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Tuesday, January 25, 2011

A Few Thoughts on the 83rd Oscar Nominations


Check out the full list of nominations here.

Thankfully, the Academy eschewed the Golden Globes and didn't nominate any songs from Burlesque, so we'll hopefully be spared listening to Cher's botox-y man voice at any point during the ceremony.

I'm bummed Carter Burwell's score for True Grit wasn't nominated. I thought it was a great throwback to the kind of music you'd hear in old school Westerns while still sounding like a contemporary film score. 

Toy Story 3 was nominated for Best Adapted Screenplay; I'm curious from what it was adapted.

The Best Makeup nominations are a strange bunch this year, with all three films nominated for nothing else besides Best Makeup.  

In what is generally considered a strong year for animation, it's a shame there's still only three animated feature nominations. I'd have loved to see Tangled get nominated, and while I haven't seen it, I've heard that Despicable Me was pretty good too.

In Supporting Actress, it's a lock year, with Melissa Leo from The Fighter having all but won this award already. The interesting thing here was the nomination of Hailee Steinfeld from True Grit. In one of those cases where she was campaigned as both a leading and supporting actress (similar to Kate Winslet in The Reader a couple years back) no one was quite sure where she'd end up, if anywhere. Turns out she landed in the Supporting category, even though she more or less carries the film (I liked her performance even more than Jeff Bridges much more touted one). Not that it matters much, as both this category and the Leading Actress have strong front runners already (in the case of Leading Actress, it's Natalie Portman).

Speaking of Supporting Actress, this year's "huh?" award goes to Jackie Weaver's Best Supporting Actress nomination for Animal Kingdom, a film I've never heard of before.

Going into the nominations, four of the five Best Actor slots were considered locks, with the fifth somewhat up in the air (EW's Dave Karger was thinking Robert Duvall for Get Low, another film of which I've never heard). Turns out it went to Javier Bardem for Biutiful, a film which was also nominated for Best Foreign Language film and of which I've only heard because of Julia Roberts campaign for Bardem. I guess Julia is happy this morning, then. Also, in an interesting bit of trivia, this makes Bardem the first Spanish-language actor to be nominated.   

Fairly surprising to see the Coen Brothers snag Christopher Nolan's Best Director spot. While everyone expected True Grit to rack up plenty of nominations, the prevailing theory was that the cutdown from ten Best Picture nominees to five Best Director ones would cost the Coens and not Nolan the nomination.

The ten Best Picture nominations are largely as expected, the one minor surprise being Winter's Bone instead of The Town. Dave Karger is thinking that while The Town probably appeared on a lot of ballots, it was consistently ranked low enough on those ballots to get left off.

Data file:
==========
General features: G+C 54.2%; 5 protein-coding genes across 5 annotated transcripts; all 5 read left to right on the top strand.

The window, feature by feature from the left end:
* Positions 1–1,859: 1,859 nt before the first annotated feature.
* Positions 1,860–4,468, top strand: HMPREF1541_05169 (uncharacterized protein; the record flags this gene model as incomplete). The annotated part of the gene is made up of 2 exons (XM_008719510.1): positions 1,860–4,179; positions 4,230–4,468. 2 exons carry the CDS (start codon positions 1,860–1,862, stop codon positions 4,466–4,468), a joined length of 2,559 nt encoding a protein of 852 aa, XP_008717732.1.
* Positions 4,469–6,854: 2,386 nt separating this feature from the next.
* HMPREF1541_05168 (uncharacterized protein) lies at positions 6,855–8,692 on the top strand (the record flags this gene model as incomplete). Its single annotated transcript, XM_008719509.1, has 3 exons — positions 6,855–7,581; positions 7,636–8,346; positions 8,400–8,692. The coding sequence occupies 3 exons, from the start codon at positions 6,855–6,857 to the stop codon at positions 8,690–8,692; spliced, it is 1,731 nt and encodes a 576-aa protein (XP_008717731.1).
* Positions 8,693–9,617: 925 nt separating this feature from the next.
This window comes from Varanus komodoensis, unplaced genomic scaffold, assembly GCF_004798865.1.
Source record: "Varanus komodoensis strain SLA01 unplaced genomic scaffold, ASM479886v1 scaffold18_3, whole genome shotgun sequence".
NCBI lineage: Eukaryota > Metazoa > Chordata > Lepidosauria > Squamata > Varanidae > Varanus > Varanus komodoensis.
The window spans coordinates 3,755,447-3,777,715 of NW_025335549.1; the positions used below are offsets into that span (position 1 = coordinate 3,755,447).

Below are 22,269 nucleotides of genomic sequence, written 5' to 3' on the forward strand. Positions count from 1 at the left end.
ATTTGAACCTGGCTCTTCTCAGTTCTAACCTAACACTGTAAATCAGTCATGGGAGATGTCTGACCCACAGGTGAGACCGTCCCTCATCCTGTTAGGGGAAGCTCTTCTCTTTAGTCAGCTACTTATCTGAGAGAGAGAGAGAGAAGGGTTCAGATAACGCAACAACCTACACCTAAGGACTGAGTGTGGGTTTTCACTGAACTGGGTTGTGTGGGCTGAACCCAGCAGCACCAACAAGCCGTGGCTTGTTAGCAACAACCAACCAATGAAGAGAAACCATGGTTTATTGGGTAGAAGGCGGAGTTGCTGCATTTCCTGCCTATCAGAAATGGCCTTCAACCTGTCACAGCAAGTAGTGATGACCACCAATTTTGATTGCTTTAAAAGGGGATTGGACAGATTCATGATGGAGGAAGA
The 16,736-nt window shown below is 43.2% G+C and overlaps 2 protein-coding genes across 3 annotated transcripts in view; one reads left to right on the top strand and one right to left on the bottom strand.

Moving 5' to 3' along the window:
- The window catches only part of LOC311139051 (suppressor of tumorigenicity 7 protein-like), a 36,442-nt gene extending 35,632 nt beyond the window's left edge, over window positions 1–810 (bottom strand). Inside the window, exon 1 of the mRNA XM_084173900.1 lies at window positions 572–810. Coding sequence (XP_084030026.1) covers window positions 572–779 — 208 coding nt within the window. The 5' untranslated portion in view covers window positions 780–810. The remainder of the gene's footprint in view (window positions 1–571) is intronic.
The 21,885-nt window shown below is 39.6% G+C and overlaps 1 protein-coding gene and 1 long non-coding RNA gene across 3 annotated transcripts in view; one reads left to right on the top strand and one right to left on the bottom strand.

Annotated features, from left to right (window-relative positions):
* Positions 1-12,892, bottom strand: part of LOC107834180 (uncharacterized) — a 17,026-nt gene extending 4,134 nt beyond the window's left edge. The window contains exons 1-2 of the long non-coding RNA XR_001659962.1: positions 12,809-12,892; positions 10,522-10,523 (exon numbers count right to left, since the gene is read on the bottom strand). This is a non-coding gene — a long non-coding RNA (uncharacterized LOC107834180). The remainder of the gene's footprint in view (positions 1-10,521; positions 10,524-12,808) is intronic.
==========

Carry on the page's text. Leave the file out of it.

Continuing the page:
As it has been all awards season, the main ticket comes down to The Social Network vs. The King's Speech. The former has been an awards juggernaut, sweeping up just about every award available in its march to Oscar while the later just won the Producers Guild Award (an Oscar predictor the last three years), leads the pack in total Oscar nominations and has the kind of upper class historical feel the Academy loves (and accomplished Oscar promoter Harvey Weinstein stumping for it).

9 comments:

  1. I recall hearing that the scores for True Grit, Black Swan and one other movie that I don't remember right now were not eligible for the Oscar because of something to do with having music from something that existed previously or something. Basically what I understood was that they weren't 100% original and couldn't win. Kind of lame if you ask me. As long as they don't borrow to heavily from whatever it was, in True Grit's case I assume it's the original score, I don't think there is anything wrong with using a little bit of whatever inspired you. Heck in the case of True Grit it seems appropriate and it sucks that they are getting penalized for it.

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  2. i LOVED Tangled, so it is a bummer that it was left off. Though glad to see How to Train your Dragon on there (and TS3 was a given). Despicable Me was cute, but not best animated picture good

    i didn't see nearly enough movies this year, apparently

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  3. I haven't seen the movie but from what I hear Hailee Steinfeld is in literally (or very nearly literally) every scene of True Grit.

    How does that make her a Supporting Actress? Who would the lead actress be? And isn't it silly that you can submit the same role as Lead Actress and Supporting Actress? I've always been annoyed by this.

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  4. @Phantomas: I recall hearing that the scores for True Grit, Black Swan and one other movie that I don't remember right now were not eligible for the Oscar because of something to do with having music from something that existed previously or something.